When Tony Hawk first landed the very first 900 in the X Games in 1999, it was that exact moment when the sport had propelled to popularity like no other sport in history. With many youngsters from all over the world who had watched that moment wanting to reach that level of skill like their skateboarding idol and legend.
Now, even after the last embers of the 2020 Tokyo Olympics have been snuffed out, the sport of skateboarding has been revived once more after its deep hibernation by many members of the youth. And in response to the first ever time the sport has debuted in the Olympics officially, the creators of the world’s first meme museum have created Hong Kong’s largest indoor skateboard and school dubbed the K11 Street/Park!
K11 has always been at the forefront when it comes to art and culture in Hong Kong, and with the belief that art comes in all forms, the K11 Street/Park is the perfect place to showcase the old-school and retro elements of the past and brought forth to the modern age today thanks to the hype generated in the Tokyo 2020 Olympics.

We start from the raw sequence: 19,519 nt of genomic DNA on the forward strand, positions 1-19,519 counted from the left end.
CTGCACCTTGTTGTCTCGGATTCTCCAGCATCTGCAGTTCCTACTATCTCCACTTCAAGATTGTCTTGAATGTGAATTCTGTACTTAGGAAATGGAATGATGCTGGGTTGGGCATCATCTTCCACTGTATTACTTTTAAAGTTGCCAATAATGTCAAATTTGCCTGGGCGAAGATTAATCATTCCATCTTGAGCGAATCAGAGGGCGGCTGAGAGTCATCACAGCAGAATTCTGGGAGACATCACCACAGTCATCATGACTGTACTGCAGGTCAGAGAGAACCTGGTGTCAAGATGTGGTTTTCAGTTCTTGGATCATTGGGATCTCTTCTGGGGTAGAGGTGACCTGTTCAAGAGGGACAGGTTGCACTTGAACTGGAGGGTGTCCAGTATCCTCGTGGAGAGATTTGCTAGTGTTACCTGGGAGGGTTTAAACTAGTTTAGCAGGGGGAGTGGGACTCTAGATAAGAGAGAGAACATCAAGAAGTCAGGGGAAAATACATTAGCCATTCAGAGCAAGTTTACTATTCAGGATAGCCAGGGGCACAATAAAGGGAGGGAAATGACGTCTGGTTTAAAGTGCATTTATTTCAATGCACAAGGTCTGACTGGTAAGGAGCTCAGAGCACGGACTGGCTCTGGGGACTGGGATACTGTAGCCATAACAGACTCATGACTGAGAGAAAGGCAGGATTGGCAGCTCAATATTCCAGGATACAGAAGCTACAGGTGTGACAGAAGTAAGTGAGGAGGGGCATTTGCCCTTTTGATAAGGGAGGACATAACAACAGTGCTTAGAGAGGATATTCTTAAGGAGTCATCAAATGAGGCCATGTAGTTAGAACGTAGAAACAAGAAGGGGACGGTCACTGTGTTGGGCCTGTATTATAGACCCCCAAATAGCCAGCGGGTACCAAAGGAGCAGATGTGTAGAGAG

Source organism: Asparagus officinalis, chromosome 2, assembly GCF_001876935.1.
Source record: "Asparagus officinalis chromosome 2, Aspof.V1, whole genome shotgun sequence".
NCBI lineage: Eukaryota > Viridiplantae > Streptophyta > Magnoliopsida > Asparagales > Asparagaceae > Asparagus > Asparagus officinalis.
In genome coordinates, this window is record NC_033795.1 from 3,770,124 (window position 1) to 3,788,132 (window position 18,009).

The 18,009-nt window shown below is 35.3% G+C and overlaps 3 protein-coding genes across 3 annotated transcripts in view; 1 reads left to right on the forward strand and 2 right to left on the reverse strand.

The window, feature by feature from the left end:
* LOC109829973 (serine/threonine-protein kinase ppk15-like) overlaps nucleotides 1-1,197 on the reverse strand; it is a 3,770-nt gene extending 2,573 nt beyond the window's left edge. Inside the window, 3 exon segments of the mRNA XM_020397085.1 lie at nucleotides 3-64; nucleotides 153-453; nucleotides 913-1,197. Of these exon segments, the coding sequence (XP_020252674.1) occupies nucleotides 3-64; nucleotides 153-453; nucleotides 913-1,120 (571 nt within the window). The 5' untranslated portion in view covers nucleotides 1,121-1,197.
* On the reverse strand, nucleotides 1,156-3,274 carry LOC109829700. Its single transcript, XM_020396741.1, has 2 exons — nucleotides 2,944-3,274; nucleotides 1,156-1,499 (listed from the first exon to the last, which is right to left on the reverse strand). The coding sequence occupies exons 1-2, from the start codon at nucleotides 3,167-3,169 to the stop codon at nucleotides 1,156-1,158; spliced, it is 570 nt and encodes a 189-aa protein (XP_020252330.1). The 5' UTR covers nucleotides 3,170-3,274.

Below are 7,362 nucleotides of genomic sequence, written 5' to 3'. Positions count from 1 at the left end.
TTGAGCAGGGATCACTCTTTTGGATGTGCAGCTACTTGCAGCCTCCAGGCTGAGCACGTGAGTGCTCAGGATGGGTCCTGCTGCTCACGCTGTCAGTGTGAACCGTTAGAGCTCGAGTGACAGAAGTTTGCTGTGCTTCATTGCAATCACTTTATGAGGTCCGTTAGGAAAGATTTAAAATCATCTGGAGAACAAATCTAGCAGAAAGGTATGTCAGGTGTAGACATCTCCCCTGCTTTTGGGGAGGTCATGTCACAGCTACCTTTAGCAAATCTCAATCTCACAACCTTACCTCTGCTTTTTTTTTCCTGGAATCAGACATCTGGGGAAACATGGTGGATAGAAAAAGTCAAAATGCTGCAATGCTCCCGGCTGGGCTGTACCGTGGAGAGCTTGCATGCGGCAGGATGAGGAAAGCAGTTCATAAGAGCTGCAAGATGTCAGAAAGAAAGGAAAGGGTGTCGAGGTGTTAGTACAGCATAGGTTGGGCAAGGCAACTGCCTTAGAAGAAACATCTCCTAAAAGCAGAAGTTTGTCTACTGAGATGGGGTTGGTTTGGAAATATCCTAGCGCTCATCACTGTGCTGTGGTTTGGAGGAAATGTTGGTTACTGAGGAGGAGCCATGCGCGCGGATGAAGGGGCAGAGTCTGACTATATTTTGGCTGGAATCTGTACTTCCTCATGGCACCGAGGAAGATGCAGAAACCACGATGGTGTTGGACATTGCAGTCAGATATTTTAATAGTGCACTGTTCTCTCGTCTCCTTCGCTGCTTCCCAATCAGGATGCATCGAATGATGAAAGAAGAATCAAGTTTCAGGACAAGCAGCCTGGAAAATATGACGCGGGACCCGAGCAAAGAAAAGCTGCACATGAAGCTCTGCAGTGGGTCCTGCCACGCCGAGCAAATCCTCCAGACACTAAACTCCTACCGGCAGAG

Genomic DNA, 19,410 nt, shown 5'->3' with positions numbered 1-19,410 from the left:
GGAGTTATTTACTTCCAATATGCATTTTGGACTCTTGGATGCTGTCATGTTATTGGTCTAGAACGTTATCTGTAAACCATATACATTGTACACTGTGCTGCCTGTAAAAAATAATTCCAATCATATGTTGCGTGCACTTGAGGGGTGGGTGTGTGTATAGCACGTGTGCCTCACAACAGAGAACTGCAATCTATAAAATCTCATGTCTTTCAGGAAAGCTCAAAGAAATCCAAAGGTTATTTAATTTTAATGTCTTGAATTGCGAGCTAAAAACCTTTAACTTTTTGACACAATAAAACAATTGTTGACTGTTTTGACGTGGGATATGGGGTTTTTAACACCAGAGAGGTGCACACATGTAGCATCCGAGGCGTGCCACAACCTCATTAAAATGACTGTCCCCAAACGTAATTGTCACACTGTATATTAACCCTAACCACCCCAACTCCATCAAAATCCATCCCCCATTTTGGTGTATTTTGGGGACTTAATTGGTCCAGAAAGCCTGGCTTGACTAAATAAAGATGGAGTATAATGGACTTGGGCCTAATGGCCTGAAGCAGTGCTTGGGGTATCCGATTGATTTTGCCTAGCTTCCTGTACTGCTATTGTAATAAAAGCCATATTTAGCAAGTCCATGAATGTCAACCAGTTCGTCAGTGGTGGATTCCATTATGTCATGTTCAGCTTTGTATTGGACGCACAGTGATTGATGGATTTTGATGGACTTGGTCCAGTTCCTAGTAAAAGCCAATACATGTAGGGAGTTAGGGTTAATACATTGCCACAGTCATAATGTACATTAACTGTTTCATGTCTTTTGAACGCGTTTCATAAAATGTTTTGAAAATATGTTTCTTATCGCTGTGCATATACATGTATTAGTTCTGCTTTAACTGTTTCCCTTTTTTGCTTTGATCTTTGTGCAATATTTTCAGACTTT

K11 Street/Park has employed with individuals who are deeply rooted in the skateboarding culture in Hong Kong during the peak of skateboarding to help create a hub for people who had their passion for the art reinvigorated or to the young and eager skaters who has seen the high-octane sport in action and want to learn how to grind rails and get some sweet air in the half-pipes.
Skateboard courses are offered to aspiring skateboarders of all age and skills levels by experienced and passionate skateboarders, as well as the curated ‘Konversations’, where skateboarding historians talk about the rich and fascinating history of skateboarding and some of the major events that defined the sport to what it is today.
K11 Street/Park does not stop at just kids riding on wooden boards with wheels, exhibitions are also hosted that feature the absolute peak of the skateboarding culture as well as modern ones today, such as workshops and showcases of some of the rarest skateboard deck artworks ever made as well as SOLEADDICTT’s largest and rarest collection of Nike Dunks worth over HK$20M.
Skateboarding has been booming ever since we have seen contestants from all over the world performing some impressive tricks and flips, and K11 propelled the popularity even further with this amazing exhibition of decks and shoes!